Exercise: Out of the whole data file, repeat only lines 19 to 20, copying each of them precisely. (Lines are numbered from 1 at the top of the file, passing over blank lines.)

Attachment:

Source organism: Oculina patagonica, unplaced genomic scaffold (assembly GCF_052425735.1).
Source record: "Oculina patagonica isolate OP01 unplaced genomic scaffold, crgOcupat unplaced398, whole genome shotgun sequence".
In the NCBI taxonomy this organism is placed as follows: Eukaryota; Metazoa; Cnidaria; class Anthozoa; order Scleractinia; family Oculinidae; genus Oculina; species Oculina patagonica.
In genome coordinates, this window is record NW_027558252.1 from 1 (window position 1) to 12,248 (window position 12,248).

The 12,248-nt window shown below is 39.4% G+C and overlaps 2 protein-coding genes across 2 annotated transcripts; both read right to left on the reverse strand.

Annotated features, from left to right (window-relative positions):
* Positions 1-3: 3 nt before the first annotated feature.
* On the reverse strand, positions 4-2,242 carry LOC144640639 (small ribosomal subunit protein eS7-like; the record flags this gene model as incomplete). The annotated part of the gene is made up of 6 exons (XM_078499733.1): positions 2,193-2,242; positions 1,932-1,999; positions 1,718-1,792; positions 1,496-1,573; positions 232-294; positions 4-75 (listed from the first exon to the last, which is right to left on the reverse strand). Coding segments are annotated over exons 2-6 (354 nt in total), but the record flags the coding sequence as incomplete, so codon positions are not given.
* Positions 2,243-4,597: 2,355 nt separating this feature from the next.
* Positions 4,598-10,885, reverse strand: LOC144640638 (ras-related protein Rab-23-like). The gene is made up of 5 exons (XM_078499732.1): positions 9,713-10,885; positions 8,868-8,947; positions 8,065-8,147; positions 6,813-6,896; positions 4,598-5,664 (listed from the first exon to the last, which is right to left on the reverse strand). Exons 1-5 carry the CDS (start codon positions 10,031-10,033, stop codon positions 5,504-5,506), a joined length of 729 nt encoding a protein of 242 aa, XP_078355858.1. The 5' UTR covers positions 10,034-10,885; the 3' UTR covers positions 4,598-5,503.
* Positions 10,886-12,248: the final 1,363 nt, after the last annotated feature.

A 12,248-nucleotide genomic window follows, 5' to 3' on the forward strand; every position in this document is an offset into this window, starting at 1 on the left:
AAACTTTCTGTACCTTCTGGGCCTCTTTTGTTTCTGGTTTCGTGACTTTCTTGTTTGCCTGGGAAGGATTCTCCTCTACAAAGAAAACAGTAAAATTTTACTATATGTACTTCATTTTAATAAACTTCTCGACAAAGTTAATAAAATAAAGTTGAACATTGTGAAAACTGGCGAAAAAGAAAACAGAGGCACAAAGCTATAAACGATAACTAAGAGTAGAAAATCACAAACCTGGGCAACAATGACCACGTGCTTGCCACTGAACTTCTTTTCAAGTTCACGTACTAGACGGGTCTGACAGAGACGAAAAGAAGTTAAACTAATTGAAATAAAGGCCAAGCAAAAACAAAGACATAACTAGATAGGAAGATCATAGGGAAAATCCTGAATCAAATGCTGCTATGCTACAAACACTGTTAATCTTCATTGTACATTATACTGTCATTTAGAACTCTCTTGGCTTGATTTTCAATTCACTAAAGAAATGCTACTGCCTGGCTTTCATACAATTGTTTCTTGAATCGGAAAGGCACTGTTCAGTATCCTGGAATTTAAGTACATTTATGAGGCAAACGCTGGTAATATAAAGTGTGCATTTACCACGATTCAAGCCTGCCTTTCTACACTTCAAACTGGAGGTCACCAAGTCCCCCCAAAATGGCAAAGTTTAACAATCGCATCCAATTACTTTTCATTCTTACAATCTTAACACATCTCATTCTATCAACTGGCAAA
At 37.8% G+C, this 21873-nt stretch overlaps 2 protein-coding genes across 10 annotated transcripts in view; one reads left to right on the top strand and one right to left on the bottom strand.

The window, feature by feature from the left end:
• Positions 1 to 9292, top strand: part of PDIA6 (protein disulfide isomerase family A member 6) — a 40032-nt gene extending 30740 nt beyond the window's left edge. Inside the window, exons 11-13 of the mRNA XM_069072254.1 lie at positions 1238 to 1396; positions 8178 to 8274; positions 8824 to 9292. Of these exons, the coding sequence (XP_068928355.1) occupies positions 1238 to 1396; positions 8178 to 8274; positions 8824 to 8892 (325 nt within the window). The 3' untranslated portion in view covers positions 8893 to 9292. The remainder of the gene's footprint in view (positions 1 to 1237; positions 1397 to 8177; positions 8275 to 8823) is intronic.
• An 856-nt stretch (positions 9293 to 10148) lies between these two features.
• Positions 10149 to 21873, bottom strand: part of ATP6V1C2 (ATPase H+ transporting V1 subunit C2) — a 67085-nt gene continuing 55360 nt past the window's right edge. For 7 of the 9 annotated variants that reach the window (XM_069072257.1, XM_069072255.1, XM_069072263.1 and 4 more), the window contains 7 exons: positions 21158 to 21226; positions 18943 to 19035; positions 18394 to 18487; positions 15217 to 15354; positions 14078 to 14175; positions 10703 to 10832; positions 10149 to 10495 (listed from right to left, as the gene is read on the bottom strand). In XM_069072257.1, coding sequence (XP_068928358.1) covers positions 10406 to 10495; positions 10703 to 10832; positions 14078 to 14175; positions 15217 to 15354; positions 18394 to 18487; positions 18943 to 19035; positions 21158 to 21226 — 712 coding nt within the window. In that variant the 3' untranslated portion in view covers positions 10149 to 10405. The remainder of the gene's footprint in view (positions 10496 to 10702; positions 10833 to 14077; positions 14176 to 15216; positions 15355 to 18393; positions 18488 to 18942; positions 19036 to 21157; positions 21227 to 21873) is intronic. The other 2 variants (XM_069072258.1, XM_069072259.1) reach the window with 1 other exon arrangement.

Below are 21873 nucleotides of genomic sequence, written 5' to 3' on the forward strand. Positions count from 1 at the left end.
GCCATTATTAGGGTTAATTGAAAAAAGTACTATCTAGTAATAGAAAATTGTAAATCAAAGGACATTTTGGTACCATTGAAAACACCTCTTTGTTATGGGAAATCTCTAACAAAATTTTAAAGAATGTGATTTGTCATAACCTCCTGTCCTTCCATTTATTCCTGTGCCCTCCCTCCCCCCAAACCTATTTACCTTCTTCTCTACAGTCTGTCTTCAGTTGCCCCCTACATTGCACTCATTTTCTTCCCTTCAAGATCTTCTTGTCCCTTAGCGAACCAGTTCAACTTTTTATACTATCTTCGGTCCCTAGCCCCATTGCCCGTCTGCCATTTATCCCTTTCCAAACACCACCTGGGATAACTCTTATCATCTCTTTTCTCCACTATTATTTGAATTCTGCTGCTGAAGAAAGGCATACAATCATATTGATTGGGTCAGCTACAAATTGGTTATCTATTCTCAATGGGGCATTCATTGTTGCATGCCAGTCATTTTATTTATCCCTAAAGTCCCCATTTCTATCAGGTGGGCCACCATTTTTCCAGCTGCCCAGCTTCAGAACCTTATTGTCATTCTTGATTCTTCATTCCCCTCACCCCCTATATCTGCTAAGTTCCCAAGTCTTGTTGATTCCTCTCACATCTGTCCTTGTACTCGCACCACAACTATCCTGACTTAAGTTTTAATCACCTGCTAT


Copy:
Below are 21873 nucleotides of genomic sequence, written 5' to 3' on the forward strand. Positions count from 1 at the left end.
GCCATTATTAGGGTTAATTGAAAAAAGTACTATCTAGTAATAGAAAATTGTAAATCAAAGGACATTTTGGTACCATTGAAAACACCTCTTTGTTATGGGAAATCTCTAACAAAATTTTAAAGAATGTGATTTGTCATAACCTCCTGTCCTTCCATTTATTCCTGTGCCCTCCCTCCCCCCAAACCTATTTACCTTCTTCTCTACAGTCTGTCTTCAGTTGCCCCCTACATTGCACTCATTTTCTTCCCTTCAAGATCTTCTTGTCCCTTAGCGAACCAGTTCAACTTTTTATACTATCTTCGGTCCCTAGCCCCATTGCCCGTCTGCCATTTATCCCTTTCCAAACACCACCTGGGATAACTCTTATCATCTCTTTTCTCCACTATTATTTGAATTCTGCTGCTGAAGAAAGGCATACAATCATATTGATTGGGTCAGCTACAAATTGGTTATCTATTCTCAATGGGGCATTCATTGTTGCATGCCAGTCATTTTATTTATCCCTAAAGTCCCCATTTCTATCAGGTGGGCCACCATTTTTCCAGCTGCCCAGCTTCAGAACCTTATTGTCATTCTTGATTCTTCATTCCCCTCACCCCCTATATCTGCTAAGTTCCCAAGTCTTGTTGATTCCTCTCACATCTGTCCTTGTACTCGCACCACAACTATCCTGACTTAAGTTTTAATCACCTGCTAT